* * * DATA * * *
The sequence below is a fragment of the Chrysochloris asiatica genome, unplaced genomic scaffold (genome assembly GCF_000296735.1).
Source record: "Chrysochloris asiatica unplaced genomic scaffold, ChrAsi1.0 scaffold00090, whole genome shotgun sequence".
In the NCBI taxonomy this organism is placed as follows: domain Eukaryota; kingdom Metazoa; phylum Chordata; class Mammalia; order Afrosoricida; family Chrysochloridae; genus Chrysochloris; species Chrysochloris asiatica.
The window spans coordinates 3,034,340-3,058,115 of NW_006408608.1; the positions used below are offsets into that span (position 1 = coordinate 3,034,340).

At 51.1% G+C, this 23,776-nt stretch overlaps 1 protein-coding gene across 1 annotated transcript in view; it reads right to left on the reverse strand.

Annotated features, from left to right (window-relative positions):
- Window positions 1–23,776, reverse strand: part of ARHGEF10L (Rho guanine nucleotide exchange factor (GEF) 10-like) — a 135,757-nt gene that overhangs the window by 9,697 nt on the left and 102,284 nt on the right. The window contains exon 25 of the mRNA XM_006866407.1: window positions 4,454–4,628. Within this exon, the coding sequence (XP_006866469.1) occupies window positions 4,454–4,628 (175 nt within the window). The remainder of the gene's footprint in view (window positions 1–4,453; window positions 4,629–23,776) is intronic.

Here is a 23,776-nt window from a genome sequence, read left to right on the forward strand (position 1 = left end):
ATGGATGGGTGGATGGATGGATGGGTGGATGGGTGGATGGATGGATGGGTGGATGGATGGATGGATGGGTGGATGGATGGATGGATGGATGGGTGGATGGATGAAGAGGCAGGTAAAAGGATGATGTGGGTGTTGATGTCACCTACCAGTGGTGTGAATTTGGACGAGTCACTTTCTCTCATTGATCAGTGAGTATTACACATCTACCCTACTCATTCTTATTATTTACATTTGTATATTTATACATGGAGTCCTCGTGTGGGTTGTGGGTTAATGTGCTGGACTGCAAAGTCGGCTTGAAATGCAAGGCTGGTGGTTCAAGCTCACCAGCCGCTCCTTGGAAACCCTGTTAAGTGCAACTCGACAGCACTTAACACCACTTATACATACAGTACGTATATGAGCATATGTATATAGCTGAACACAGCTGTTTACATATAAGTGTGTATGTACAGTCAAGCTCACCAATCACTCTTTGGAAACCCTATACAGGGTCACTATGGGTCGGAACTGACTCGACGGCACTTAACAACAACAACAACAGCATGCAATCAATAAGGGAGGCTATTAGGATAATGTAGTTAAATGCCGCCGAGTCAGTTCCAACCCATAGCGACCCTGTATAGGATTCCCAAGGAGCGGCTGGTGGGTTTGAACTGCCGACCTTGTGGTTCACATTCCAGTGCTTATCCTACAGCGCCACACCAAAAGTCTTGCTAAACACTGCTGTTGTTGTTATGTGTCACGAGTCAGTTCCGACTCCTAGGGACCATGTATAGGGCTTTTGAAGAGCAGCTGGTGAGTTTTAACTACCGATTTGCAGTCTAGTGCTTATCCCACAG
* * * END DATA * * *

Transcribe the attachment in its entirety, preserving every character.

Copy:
The sequence below is a fragment of the Chrysochloris asiatica genome, unplaced genomic scaffold (genome assembly GCF_000296735.1).
Source record: "Chrysochloris asiatica unplaced genomic scaffold, ChrAsi1.0 scaffold00090, whole genome shotgun sequence".
In the NCBI taxonomy this organism is placed as follows: domain Eukaryota; kingdom Metazoa; phylum Chordata; class Mammalia; order Afrosoricida; family Chrysochloridae; genus Chrysochloris; species Chrysochloris asiatica.
The window spans coordinates 3,034,340-3,058,115 of NW_006408608.1; the positions used below are offsets into that span (position 1 = coordinate 3,034,340).

At 51.1% G+C, this 23,776-nt stretch overlaps 1 protein-coding gene across 1 annotated transcript in view; it reads right to left on the reverse strand.

Annotated features, from left to right (window-relative positions):
- Window positions 1–23,776, reverse strand: part of ARHGEF10L (Rho guanine nucleotide exchange factor (GEF) 10-like) — a 135,757-nt gene that overhangs the window by 9,697 nt on the left and 102,284 nt on the right. The window contains exon 25 of the mRNA XM_006866407.1: window positions 4,454–4,628. Within this exon, the coding sequence (XP_006866469.1) occupies window positions 4,454–4,628 (175 nt within the window). The remainder of the gene's footprint in view (window positions 1–4,453; window positions 4,629–23,776) is intronic.

Here is a 23,776-nt window from a genome sequence, read left to right on the forward strand (position 1 = left end):
ATGGATGGGTGGATGGATGGATGGGTGGATGGGTGGATGGATGGATGGGTGGATGGATGGATGGATGGGTGGATGGATGGATGGATGGATGGGTGGATGGATGAAGAGGCAGGTAAAAGGATGATGTGGGTGTTGATGTCACCTACCAGTGGTGTGAATTTGGACGAGTCACTTTCTCTCATTGATCAGTGAGTATTACACATCTACCCTACTCATTCTTATTATTTACATTTGTATATTTATACATGGAGTCCTCGTGTGGGTTGTGGGTTAATGTGCTGGACTGCAAAGTCGGCTTGAAATGCAAGGCTGGTGGTTCAAGCTCACCAGCCGCTCCTTGGAAACCCTGTTAAGTGCAACTCGACAGCACTTAACACCACTTATACATACAGTACGTATATGAGCATATGTATATAGCTGAACACAGCTGTTTACATATAAGTGTGTATGTACAGTCAAGCTCACCAATCACTCTTTGGAAACCCTATACAGGGTCACTATGGGTCGGAACTGACTCGACGGCACTTAACAACAACAACAACAGCATGCAATCAATAAGGGAGGCTATTAGGATAATGTAGTTAAATGCCGCCGAGTCAGTTCCAACCCATAGCGACCCTGTATAGGATTCCCAAGGAGCGGCTGGTGGGTTTGAACTGCCGACCTTGTGGTTCACATTCCAGTGCTTATCCTACAGCGCCACACCAAAAGTCTTGCTAAACACTGCTGTTGTTGTTATGTGTCACGAGTCAGTTCCGACTCCTAGGGACCATGTATAGGGCTTTTGAAGAGCAGCTGGTGAGTTTTAACTACCGATTTGCAGTCTAGTGCTTATCCCACAG